because the shunted blood does not come into contact with the high levels of oxygen. The hemoglobin of the unshunted
blood is nearly completely saturated with oxygen at a normal
of 0.21, and the small additional volume of oxygen dissolved in the blood at high
cannot make up for the low hemoglobin saturation of the shunted blood.
Alveolar-capillary units with low ventilation-perfusion (
) ratios contribute to arterial hypoxia, as already discussed. Units with high
do not by themselves lead to arterial hypoxia, of course, but large lung areas that are underperfused are usually associated either with overperfusion of other units or with low cardiac outputs (see the section on Hypoperfusion Hypoxia
below). Hypoxic pulmonary vasoconstriction (discussed in Chapter 4
) and local airway responses (discussed in Chapter 2
) normally help minimize
Note that diffusion impairment, shunts, and
mismatch increase the alveolar-arterial
difference (see Table 5–2
Anemic hypoxia is caused by a decrease in the amount of functioning hemoglobin, which can be a result of decreased hemoglobin or erythrocyte production, the production of abnormal hemoglobin or red blood cells, pathologic destruction of erythrocytes, or interference with the chemical combination of oxygen and hemoglobin. Carbon monoxide poisoning, for example, results from the greater affinity of hemoglobin for carbon monoxide than for oxygen. Methemoglobinemia is a condition in which the iron in hemoglobin has been altered from the Fe2+ to the Fe3+ form, which does not combine with oxygen.
Anemic hypoxia results in a decreased oxygen content when both alveolar and arterial
are normal. Standard analysis of arterial blood gases could therefore give normal values unless a co-oximeter
is also used to determine blood oxygen content. Venous
and oxygen content are both decreased. Administration of high
is not effective in greatly increasing the arterial oxygen content (except possibly in carbon monoxide poisoning).
Hypoperfusion hypoxia (sometimes called stagnant hypoxia) results from low blood flow. This can occur either locally, in a particular vascular bed, or systemically, in the case of a low cardiac output. The alveolar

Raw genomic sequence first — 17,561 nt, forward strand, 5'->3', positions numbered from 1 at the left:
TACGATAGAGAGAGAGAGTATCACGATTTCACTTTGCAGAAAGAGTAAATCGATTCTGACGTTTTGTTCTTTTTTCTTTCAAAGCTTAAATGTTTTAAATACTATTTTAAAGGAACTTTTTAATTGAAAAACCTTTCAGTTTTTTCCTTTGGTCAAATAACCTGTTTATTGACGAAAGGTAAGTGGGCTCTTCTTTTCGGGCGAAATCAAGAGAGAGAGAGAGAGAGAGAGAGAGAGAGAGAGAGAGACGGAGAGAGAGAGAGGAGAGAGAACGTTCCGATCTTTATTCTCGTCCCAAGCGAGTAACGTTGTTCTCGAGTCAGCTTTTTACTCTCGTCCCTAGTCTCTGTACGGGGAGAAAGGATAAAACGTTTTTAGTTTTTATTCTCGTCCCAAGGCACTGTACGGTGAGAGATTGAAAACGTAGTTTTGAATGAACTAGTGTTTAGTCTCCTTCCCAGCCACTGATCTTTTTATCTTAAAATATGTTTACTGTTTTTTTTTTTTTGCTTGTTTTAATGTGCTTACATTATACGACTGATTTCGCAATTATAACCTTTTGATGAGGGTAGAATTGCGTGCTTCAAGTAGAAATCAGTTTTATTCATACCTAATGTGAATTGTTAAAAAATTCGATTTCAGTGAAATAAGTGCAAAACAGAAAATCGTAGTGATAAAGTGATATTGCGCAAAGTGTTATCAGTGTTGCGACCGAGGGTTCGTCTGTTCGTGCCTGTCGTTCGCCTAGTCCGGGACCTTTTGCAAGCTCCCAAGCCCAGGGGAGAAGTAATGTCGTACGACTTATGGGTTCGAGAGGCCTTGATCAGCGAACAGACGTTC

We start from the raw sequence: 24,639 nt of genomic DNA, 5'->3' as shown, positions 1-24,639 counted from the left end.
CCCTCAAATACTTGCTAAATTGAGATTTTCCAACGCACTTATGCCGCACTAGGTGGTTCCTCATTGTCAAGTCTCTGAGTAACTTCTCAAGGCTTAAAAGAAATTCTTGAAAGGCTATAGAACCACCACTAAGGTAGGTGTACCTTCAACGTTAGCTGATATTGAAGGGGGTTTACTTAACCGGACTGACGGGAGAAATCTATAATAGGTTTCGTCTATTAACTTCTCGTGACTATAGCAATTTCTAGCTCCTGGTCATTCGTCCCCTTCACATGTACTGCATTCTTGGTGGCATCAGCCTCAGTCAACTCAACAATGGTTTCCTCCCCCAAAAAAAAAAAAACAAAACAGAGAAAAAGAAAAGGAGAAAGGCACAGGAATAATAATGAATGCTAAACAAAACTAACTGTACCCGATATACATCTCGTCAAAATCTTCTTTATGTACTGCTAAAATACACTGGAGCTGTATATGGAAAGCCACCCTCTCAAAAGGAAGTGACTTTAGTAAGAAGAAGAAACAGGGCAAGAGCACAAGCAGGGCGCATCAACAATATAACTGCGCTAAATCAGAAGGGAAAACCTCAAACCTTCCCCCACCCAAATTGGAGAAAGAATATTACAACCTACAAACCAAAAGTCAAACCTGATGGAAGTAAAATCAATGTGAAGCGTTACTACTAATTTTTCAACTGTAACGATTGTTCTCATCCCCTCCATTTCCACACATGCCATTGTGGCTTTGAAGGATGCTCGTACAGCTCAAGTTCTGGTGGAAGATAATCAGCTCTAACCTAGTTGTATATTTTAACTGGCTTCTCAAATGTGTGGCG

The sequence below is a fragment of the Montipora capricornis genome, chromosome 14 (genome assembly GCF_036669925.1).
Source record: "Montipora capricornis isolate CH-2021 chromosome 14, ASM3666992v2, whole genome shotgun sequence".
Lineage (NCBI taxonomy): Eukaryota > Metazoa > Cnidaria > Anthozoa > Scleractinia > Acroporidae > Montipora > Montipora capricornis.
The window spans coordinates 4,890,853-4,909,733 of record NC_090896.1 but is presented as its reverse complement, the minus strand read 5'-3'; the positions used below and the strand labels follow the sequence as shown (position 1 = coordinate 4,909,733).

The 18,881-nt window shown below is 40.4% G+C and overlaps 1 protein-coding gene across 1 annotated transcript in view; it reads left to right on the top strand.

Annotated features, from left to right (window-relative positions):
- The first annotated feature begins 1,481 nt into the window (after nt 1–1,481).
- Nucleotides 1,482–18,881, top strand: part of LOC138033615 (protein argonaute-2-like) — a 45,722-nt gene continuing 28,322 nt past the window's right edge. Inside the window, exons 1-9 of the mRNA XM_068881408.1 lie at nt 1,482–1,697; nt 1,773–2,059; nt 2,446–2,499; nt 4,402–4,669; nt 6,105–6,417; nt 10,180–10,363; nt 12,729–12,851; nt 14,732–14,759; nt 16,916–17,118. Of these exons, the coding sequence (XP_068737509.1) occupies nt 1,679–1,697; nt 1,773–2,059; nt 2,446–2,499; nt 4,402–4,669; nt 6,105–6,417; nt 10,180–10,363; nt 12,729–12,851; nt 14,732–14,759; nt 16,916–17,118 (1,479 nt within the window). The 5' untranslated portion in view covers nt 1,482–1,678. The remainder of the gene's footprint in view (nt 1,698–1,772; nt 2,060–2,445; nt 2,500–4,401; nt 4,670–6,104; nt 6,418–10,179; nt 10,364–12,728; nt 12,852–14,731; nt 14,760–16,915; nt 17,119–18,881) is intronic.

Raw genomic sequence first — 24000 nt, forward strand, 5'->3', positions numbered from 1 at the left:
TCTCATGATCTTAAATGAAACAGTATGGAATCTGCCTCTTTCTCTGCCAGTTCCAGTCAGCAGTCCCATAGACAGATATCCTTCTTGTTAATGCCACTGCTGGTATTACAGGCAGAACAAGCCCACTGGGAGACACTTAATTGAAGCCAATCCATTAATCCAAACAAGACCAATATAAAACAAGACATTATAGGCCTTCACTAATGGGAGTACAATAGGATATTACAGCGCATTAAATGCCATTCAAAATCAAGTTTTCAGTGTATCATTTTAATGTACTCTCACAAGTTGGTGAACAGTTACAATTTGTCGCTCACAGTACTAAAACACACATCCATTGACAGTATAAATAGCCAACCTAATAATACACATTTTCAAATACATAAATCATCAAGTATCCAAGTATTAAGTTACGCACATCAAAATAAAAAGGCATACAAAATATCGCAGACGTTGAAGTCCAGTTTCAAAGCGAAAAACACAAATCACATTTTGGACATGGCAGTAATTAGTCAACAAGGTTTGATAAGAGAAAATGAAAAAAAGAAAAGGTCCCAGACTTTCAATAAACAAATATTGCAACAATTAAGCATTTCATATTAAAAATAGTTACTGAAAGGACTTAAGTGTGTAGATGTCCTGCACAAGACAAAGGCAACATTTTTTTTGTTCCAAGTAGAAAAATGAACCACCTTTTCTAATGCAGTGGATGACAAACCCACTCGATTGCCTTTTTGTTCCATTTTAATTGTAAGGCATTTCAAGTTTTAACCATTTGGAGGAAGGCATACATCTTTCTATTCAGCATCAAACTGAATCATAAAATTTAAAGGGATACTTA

and the arterial
and oxygen content may be normal, but the reduced oxygen delivery to the tissues may result in tissue hypoxia. Venous
and oxygen content are low. Raising the
is of little value in hypoperfusion hypoxia (unless it directly increases the perfusion) because the blood flowing to the tissues is already oxygenated normally.
Histotoxic hypoxia refers to a poisoning of the cellular machinery that uses oxygen to produce energy. Cyanide, for example, binds to cytochrome oxidase in the respiratory chain and effectively blocks oxidative phosphorylation. Alveolar
and oxygen content may be normal (or even elevated
because low doses of cyanide increase ventilation by stimulating the arterial chemoreceptors). Venous
and oxygen content are elevated because oxygen is not utilized.
Tissue edema or fibrosis may result in impaired diffusion of oxygen from the blood to the tissues. It is also conceivable that the delivery of oxygen to a tissue is completely normal, but the tissue’s metabolic demands still exceed the supply and tissue hypoxia could result. This is known as overutilization hypoxia.
Hypoxia can result in reversible tissue injury or even tissue death. The outcome of a hypoxic episode depends on whether the tissue hypoxia is generalized or localized, on how severe the hypoxia is, on the rate of development of the hypoxia (see Chapter 11), and on the duration of the hypoxia. Different cell types have different susceptibilities to hypoxia; unfortunately, brain cells and heart cells are the most susceptible.